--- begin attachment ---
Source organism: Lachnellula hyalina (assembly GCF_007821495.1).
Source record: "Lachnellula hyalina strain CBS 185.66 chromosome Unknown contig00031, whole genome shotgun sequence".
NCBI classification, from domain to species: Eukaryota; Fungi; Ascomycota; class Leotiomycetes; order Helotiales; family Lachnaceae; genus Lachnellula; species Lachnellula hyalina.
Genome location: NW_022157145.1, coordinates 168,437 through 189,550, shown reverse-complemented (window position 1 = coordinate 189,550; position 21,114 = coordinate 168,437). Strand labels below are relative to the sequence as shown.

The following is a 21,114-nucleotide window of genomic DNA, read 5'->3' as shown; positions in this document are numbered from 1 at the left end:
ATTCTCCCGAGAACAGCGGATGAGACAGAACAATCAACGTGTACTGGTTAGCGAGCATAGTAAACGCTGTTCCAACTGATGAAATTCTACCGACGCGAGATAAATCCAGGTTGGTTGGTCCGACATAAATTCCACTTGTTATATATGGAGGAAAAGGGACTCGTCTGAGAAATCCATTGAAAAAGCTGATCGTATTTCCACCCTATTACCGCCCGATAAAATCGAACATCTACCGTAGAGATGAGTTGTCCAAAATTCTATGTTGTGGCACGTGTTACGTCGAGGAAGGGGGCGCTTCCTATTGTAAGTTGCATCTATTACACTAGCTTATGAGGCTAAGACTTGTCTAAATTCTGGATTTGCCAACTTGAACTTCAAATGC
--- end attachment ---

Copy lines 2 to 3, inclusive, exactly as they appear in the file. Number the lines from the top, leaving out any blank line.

Source record: "Lachnellula hyalina strain CBS 185.66 chromosome Unknown contig00031, whole genome shotgun sequence".
NCBI classification, from domain to species: Eukaryota; Fungi; Ascomycota; class Leotiomycetes; order Helotiales; family Lachnaceae; genus Lachnellula; species Lachnellula hyalina.